Crested Butte Fire Prevention Week
Fire Prevention Week was established to commemorate the Great Chicago Fire, the tragic 1871 conflagration that killed more than 250 people, left 100,000 homeless, destroyed more than 17,400 structures and burned more than 2,000 acres. The fire began on October 8, but continued into and did most of its damage on October 9, 1871.
Commemorating a conflagration
According to popular legend, the fire broke out after a cow – belonging to Mrs. Catherine O’Leary – kicked over a lamp, setting first the barn, then the whole city on fire. Chances are you’ve heard some version of this story yourself; people have been blaming the Great Chicago Fire on the cow and Mrs. O’Leary, for more than 130 years. But recent research by Chicago historian Robert Cromie has helped to debunk this version of events.
Like any good story, the ‘case of the cow’ has some truth to it. The great fire almost certainly started near the barn where Mrs. O’Leary kept her five milking cows. But there is no proof that O’Leary was in the barn when the fire broke out – or that a jumpy cow sparked the blaze. Mrs. O’Leary herself swore that she’d been in bed early that night, and that the cows were also tucked in for the evening.
But if a cow wasn’t to blame for the huge fire, what was? Over the years, journalists and historians have offered plenty of theories. Some blamed the blaze on a couple of neighborhood boys who were near the barn sneaking cigarettes. Others believed that a neighbor of the O’Leary’s may have started the fire. Some people have speculated that a fiery meteorite may have fallen to earth on October 8, starting several fires that day – in Michigan and Wisconsin, as well as in Chicago.
The biggest blaze that week
While the Great Chicago Fire was the best-known blaze to start during this fiery two-day stretch, it wasn’t the biggest. That distinction goes to the Peshtigo Fire, the most devastating forest fire in American history. The fire, which also occurred on October 8th, 1871, and roared through Northeast Wisconsin, burning down 16 towns, killing 1,152 people, and scorching 1.2 million acres before it ended.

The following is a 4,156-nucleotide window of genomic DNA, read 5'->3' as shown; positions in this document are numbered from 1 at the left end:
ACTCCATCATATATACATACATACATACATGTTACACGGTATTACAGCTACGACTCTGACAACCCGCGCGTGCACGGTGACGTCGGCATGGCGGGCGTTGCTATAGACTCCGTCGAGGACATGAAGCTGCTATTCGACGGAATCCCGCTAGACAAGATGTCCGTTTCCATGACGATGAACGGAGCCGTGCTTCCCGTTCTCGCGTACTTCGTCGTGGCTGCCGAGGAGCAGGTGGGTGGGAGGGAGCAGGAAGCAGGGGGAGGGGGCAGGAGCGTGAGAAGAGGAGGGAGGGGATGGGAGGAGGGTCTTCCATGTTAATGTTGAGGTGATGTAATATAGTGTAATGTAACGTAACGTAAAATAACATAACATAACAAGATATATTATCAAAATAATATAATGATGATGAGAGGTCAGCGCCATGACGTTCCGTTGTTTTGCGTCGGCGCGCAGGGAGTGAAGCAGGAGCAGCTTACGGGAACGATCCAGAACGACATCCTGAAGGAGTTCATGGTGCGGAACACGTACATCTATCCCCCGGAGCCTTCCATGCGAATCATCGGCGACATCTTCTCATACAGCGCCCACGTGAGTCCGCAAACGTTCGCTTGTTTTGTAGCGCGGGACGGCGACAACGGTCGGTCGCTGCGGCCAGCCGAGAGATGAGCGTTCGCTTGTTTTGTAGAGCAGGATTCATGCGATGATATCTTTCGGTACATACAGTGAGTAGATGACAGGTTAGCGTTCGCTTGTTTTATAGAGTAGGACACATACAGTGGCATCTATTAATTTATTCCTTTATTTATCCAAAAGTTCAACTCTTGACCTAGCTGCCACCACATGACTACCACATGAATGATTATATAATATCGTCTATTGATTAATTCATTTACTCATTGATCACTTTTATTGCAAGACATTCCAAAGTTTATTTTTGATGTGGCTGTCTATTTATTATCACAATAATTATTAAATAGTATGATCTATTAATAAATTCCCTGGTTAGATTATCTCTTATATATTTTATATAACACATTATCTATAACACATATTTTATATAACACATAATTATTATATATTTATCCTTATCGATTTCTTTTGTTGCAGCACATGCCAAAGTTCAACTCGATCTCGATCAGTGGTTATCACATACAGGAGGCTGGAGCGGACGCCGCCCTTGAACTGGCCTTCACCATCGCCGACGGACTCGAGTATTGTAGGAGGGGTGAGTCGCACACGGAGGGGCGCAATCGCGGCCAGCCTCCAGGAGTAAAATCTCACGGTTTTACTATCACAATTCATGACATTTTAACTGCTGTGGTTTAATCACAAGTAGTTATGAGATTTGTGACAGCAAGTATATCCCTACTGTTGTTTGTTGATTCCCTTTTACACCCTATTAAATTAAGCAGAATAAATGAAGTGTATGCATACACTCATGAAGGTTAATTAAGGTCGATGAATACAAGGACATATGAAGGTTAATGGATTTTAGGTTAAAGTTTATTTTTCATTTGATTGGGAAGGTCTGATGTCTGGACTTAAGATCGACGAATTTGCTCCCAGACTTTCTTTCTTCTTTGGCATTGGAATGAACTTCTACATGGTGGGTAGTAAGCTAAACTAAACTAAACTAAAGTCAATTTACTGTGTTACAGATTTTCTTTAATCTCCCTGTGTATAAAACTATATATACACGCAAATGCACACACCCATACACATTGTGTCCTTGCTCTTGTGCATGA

Historical accounts of the fire say that the blaze began when several railroad workers clearing land for tracks unintentionally started a brush fire. Before long, the fast-moving flames were whipping through the area ‘like a tornado,’ some survivors said. It was the small town of Peshtigo, Wisconsin that suffered the worst damage. Within an hour, the entire town had been destroyed.
Nine decades of fire prevention
Those who survived the Chicago and Peshtigo fires never forgot what they’d been through; both blazes produced countless tales of bravery and heroism. But the fires also changed the way that firefighters and public officials thought about fire safety. On the 40th anniversary of the Great Chicago Fire, the Fire Marshals Association of North America (today known as the International Fire Marshals Association), decided that the anniversary of the Great Chicago Fire should henceforth be observed not with festivities, but in a way that would keep the public informed about the importance of fire prevention. The commemoration grew incrementally official over the years.
In 1920, President Woodrow Wilson issued the first National Fire Prevention Day proclamation, and since 1922, Fire Prevention Week has been observed on the Sunday through Saturday period in which October 9 falls. According to the National Archives and Records Administration’s Library Information Center, Fire Prevention Week is the longest running public health and safety observance on record. The President of the United States has signed a proclamation proclaiming a national observance during that week every year since 1925.
Fast Facts About Fire
- In 2011, U.S. fire departments responded to 370,000 home structure fires. These fires caused 13,910 civilian injuries, 2,520 civilian deaths, $6.9 billion in direct damage.
- On average, seven people died in U.S. home fires per day from 2007 to 2011.
- Cooking is the leading cause home fires and home fire injuries, followed heating equipment.
- Smoking is a leading cause of civilian home fire deaths.
- Most fatal fires kill one or two people. In 2012, 8 home fires killed five or more people resulting in a total of 44 deaths.
- Almost three of five (60%) of reported home fire deaths in 2007 to 2011 resulted from fires in homes with no smoke alarms or no working smoke alarms.